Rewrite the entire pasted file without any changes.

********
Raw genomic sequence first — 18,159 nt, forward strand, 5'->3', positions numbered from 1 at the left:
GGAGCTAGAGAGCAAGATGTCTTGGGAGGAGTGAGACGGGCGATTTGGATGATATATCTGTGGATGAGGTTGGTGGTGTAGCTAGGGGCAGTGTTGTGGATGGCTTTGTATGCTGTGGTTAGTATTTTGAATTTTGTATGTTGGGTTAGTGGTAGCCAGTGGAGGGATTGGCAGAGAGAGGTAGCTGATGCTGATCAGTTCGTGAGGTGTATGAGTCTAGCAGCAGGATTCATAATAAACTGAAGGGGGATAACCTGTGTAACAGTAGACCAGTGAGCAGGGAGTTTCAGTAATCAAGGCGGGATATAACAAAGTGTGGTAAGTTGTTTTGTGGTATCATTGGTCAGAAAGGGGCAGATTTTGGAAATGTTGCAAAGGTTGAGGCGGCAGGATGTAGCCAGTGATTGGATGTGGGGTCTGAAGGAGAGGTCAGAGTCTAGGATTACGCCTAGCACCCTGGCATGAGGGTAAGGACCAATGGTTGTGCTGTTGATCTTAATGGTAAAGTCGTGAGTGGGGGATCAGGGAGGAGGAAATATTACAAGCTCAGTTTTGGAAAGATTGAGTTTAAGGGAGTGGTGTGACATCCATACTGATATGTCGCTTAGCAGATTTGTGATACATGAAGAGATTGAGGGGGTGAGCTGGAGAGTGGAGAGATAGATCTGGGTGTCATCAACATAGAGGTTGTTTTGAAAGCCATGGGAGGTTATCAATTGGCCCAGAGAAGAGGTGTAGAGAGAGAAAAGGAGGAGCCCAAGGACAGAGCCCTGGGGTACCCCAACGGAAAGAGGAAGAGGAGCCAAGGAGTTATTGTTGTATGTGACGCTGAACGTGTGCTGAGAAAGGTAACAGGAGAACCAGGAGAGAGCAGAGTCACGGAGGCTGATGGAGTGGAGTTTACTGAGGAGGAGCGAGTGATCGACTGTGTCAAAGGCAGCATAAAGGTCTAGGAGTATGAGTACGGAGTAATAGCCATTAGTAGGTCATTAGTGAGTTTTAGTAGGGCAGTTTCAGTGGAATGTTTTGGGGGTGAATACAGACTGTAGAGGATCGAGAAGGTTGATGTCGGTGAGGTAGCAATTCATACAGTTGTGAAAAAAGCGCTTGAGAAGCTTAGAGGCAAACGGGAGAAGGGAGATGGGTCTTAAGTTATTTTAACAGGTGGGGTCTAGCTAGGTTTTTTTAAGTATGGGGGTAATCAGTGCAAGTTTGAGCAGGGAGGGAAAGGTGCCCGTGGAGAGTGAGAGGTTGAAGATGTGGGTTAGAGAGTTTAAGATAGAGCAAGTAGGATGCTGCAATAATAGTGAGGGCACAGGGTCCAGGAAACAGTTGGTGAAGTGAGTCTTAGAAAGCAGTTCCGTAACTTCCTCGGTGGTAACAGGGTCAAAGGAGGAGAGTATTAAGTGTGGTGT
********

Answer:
Raw genomic sequence first — 18,159 nt, forward strand, 5'->3', positions numbered from 1 at the left:
GGAGCTAGAGAGCAAGATGTCTTGGGAGGAGTGAGACGGGCGATTTGGATGATATATCTGTGGATGAGGTTGGTGGTGTAGCTAGGGGCAGTGTTGTGGATGGCTTTGTATGCTGTGGTTAGTATTTTGAATTTTGTATGTTGGGTTAGTGGTAGCCAGTGGAGGGATTGGCAGAGAGAGGTAGCTGATGCTGATCAGTTCGTGAGGTGTATGAGTCTAGCAGCAGGATTCATAATAAACTGAAGGGGGATAACCTGTGTAACAGTAGACCAGTGAGCAGGGAGTTTCAGTAATCAAGGCGGGATATAACAAAGTGTGGTAAGTTGTTTTGTGGTATCATTGGTCAGAAAGGGGCAGATTTTGGAAATGTTGCAAAGGTTGAGGCGGCAGGATGTAGCCAGTGATTGGATGTGGGGTCTGAAGGAGAGGTCAGAGTCTAGGATTACGCCTAGCACCCTGGCATGAGGGTAAGGACCAATGGTTGTGCTGTTGATCTTAATGGTAAAGTCGTGAGTGGGGGATCAGGGAGGAGGAAATATTACAAGCTCAGTTTTGGAAAGATTGAGTTTAAGGGAGTGGTGTGACATCCATACTGATATGTCGCTTAGCAGATTTGTGATACATGAAGAGATTGAGGGGGTGAGCTGGAGAGTGGAGAGATAGATCTGGGTGTCATCAACATAGAGGTTGTTTTGAAAGCCATGGGAGGTTATCAATTGGCCCAGAGAAGAGGTGTAGAGAGAGAAAAGGAGGAGCCCAAGGACAGAGCCCTGGGGTACCCCAACGGAAAGAGGAAGAGGAGCCAAGGAGTTATTGTTGTATGTGACGCTGAACGTGTGCTGAGAAAGGTAACAGGAGAACCAGGAGAGAGCAGAGTCACGGAGGCTGATGGAGTGGAGTTTACTGAGGAGGAGCGAGTGATCGACTGTGTCAAAGGCAGCATAAAGGTCTAGGAGTATGAGTACGGAGTAATAGCCATTAGTAGGTCATTAGTGAGTTTTAGTAGGGCAGTTTCAGTGGAATGTTTTGGGGGTGAATACAGACTGTAGAGGATCGAGAAGGTTGATGTCGGTGAGGTAGCAATTCATACAGTTGTGAAAAAAGCGCTTGAGAAGCTTAGAGGCAAACGGGAGAAGGGAGATGGGTCTTAAGTTATTTTAACAGGTGGGGTCTAGCTAGGTTTTTTTAAGTATGGGGGTAATCAGTGCAAGTTTGAGCAGGGAGGGAAAGGTGCCCGTGGAGAGTGAGAGGTTGAAGATGTGGGTTAGAGAGTTTAAGATAGAGCAAGTAGGATGCTGCAATAATAGTGAGGGCACAGGGTCCAGGAAACAGTTGGTGAAGTGAGTCTTAGAAAGCAGTTCCGTAACTTCCTCGGTGGTAACAGGGTCAAAGGAGGAGAGTATTAAGTGTGGTGT